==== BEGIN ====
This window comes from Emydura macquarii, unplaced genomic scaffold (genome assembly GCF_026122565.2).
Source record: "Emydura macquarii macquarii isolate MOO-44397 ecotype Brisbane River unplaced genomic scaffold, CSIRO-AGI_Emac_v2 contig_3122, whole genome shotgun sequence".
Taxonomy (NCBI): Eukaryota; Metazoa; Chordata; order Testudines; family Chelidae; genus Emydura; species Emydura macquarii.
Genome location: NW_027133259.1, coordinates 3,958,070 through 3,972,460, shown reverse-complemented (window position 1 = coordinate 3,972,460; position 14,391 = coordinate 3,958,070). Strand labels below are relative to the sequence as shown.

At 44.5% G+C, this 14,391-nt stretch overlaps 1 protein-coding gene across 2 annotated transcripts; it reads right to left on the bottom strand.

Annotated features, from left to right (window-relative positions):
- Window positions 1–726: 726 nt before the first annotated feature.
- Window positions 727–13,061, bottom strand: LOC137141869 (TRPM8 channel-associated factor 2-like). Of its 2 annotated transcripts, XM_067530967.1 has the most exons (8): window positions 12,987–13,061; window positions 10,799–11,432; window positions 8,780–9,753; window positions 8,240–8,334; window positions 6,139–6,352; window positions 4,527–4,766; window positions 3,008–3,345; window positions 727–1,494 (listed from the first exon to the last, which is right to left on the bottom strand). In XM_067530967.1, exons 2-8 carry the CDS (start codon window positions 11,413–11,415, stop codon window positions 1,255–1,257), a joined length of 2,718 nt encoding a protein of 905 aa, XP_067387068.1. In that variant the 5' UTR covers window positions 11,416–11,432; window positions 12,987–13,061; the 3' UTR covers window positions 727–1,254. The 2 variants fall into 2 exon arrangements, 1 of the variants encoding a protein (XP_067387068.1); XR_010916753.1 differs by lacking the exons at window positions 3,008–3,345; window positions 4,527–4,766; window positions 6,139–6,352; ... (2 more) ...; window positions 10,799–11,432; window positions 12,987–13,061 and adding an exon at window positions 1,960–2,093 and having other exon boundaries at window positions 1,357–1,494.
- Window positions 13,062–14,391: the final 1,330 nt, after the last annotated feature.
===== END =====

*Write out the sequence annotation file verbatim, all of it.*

This window comes from Emydura macquarii, unplaced genomic scaffold (genome assembly GCF_026122565.2).
Source record: "Emydura macquarii macquarii isolate MOO-44397 ecotype Brisbane River unplaced genomic scaffold, CSIRO-AGI_Emac_v2 contig_3122, whole genome shotgun sequence".
Taxonomy (NCBI): Eukaryota; Metazoa; Chordata; order Testudines; family Chelidae; genus Emydura; species Emydura macquarii.
Genome location: NW_027133259.1, coordinates 3,958,070 through 3,972,460, shown reverse-complemented (window position 1 = coordinate 3,972,460; position 14,391 = coordinate 3,958,070). Strand labels below are relative to the sequence as shown.

At 44.5% G+C, this 14,391-nt stretch overlaps 1 protein-coding gene across 2 annotated transcripts; it reads right to left on the bottom strand.

Annotated features, from left to right (window-relative positions):
- Window positions 1–726: 726 nt before the first annotated feature.
- Window positions 727–13,061, bottom strand: LOC137141869 (TRPM8 channel-associated factor 2-like). Of its 2 annotated transcripts, XM_067530967.1 has the most exons (8): window positions 12,987–13,061; window positions 10,799–11,432; window positions 8,780–9,753; window positions 8,240–8,334; window positions 6,139–6,352; window positions 4,527–4,766; window positions 3,008–3,345; window positions 727–1,494 (listed from the first exon to the last, which is right to left on the bottom strand). In XM_067530967.1, exons 2-8 carry the CDS (start codon window positions 11,413–11,415, stop codon window positions 1,255–1,257), a joined length of 2,718 nt encoding a protein of 905 aa, XP_067387068.1. In that variant the 5' UTR covers window positions 11,416–11,432; window positions 12,987–13,061; the 3' UTR covers window positions 727–1,254. The 2 variants fall into 2 exon arrangements, 1 of the variants encoding a protein (XP_067387068.1); XR_010916753.1 differs by lacking the exons at window positions 3,008–3,345; window positions 4,527–4,766; window positions 6,139–6,352; ... (2 more) ...; window positions 10,799–11,432; window positions 12,987–13,061 and adding an exon at window positions 1,960–2,093 and having other exon boundaries at window positions 1,357–1,494.
- Window positions 13,062–14,391: the final 1,330 nt, after the last annotated feature.